Pete_Cavan: My understanding is that under current planning rules, one disgruntled homeowner (or one environmental campaigner who opposes new road construction, no matter where they live in the country) is all it takes to secure a judicial review, and from there it is easy appeals all the way to the Supreme Court. Anyone anywhere in the country can launch a judicial review process after permission is granted, even if they have no link whatsoever to the project.

    Post edited by Aontachtoir on




  • Are you sure that "anyone anywhere" can seek a JR or just those who participated in the process already?





  • Yes, that is my understanding. "Anyone anywhere" can jump in without needing to demonstrate a prior objection. I am not an expert though and would be glad to hear from someone who knows more.





  • You need to have submitted an observation / objection on the planning application in order to take a judicial review. You have 8 weeks from the planning decision to submit the necessary documents with the High Court. There is no restriction on who can submit an observation / objection on the planning application though. It does mean that you must have engaged in the planning application before approval, which somewhat limits who can take a judicial review, but it's a small scale restriction.



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  • Helpful clarification, thank you. You're right that it's a small restriction at best for committed, organised environmental campaigners. There was an interesting article in the Times today about how alarming investors are finding the recent surge in environmentally-based judicial reviews in Ireland, and how it erodes our ability to do business compared to other EU states with efficient planning systems. Intel was the case study, but it applies to others too.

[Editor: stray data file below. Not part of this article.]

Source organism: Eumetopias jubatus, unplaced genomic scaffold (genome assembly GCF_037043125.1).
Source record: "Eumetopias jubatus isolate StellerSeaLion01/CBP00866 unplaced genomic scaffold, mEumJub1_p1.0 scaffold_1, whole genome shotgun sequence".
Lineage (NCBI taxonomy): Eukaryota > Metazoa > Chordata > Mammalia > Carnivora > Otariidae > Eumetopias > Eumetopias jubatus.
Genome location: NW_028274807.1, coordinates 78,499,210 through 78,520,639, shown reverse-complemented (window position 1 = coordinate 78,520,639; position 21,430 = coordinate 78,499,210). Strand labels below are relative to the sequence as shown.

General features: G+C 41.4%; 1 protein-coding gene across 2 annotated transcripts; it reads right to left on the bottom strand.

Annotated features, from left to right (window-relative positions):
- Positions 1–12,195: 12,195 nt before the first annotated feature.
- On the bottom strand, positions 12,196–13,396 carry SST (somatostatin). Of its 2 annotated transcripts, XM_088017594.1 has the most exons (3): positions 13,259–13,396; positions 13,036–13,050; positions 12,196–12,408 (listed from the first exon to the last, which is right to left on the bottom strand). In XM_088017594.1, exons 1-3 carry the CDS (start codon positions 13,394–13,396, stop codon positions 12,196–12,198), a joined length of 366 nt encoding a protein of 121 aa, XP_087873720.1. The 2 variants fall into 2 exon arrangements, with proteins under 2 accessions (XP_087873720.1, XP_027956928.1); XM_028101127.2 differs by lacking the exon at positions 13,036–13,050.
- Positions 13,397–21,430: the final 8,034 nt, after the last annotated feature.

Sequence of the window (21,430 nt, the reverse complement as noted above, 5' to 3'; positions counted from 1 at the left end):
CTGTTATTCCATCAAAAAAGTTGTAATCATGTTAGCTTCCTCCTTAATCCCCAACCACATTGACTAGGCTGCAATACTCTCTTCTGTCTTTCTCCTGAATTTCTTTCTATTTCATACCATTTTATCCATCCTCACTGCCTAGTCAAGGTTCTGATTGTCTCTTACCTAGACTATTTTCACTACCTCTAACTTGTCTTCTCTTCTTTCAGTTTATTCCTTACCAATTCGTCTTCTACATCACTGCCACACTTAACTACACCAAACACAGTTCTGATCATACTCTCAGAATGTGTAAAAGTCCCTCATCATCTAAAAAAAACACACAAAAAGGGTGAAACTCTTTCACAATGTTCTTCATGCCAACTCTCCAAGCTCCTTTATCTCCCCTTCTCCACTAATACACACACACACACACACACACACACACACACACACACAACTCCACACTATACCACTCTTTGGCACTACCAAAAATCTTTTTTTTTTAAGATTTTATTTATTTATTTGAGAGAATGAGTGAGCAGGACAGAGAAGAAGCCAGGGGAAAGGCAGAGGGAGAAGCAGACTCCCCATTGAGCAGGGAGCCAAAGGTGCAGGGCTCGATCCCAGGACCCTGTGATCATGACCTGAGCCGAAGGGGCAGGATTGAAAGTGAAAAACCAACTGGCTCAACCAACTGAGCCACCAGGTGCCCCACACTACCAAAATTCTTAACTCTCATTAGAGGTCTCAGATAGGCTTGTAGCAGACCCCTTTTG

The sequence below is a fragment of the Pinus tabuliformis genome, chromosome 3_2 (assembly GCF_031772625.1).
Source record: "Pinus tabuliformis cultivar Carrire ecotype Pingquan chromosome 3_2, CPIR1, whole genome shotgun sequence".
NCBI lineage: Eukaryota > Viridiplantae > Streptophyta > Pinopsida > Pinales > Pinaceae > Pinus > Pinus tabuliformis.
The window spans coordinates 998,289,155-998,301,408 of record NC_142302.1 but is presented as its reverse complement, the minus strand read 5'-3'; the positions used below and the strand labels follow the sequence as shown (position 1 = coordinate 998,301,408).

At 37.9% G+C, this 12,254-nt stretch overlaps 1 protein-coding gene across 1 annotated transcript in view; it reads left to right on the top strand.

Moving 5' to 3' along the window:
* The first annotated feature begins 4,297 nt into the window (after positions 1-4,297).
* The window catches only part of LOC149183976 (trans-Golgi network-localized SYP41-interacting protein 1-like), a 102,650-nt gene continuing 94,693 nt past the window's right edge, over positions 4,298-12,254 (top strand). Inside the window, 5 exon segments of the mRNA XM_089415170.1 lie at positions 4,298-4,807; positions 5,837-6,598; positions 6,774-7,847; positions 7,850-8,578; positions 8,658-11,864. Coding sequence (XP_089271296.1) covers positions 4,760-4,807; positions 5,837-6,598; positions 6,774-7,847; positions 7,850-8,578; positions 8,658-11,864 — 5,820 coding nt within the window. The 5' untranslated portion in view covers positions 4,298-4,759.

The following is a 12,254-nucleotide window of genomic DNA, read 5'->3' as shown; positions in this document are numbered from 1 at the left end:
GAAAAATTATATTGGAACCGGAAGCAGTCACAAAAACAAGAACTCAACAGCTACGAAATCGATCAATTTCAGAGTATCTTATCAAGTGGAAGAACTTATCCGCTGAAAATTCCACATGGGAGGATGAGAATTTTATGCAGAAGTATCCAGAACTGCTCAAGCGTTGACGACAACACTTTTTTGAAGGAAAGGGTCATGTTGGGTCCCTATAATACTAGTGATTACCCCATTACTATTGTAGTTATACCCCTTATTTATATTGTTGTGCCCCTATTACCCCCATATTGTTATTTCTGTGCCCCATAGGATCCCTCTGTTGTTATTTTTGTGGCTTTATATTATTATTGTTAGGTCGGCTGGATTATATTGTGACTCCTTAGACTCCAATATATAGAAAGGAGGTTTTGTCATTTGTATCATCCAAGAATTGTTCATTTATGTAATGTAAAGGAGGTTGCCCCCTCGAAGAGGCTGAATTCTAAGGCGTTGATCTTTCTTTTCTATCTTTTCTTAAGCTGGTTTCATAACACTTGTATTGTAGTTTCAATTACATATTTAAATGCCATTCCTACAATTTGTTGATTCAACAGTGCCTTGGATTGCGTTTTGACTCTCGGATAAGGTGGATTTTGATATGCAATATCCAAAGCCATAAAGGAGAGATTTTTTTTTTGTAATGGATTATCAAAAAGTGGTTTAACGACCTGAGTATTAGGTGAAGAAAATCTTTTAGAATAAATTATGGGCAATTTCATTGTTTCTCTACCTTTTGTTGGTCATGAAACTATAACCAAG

I think momentum is building for a serious overhaul of the system. If judicial reviews are seriously reined in, we can hope to be driving on the M21 at the time of the Ryder Cup. If not, I will be pleasantly surprised if this project escapes judicial review.





  • Again, stop using the M28 as your point of reference for what happens with road schemes. Judicial reviews are extremely rare on road schemes and are pretty much unheard of on rural schemes.

    The swathe of recent JRs are from NIMBYs in urban areas not wanting SHD apartment developments overlooking their properties

    There is no organised resistance to the M21 scheme and there are no anti M21 FB pages or M21 steering groups.





  • If no "committed, organised environmental campaigners" have engaged in the M21 process, then none can challenge it now. The restriction in that case would not be small, it would actually be enormous. Also, not only do the environmental campaigners have to be committed and organised to mount a JR, they also have to be very well funded. That is unlikely to be the case in rural Limerick, particularly in this case as the vast majority of locals can't wait until the day Adare is bypassed.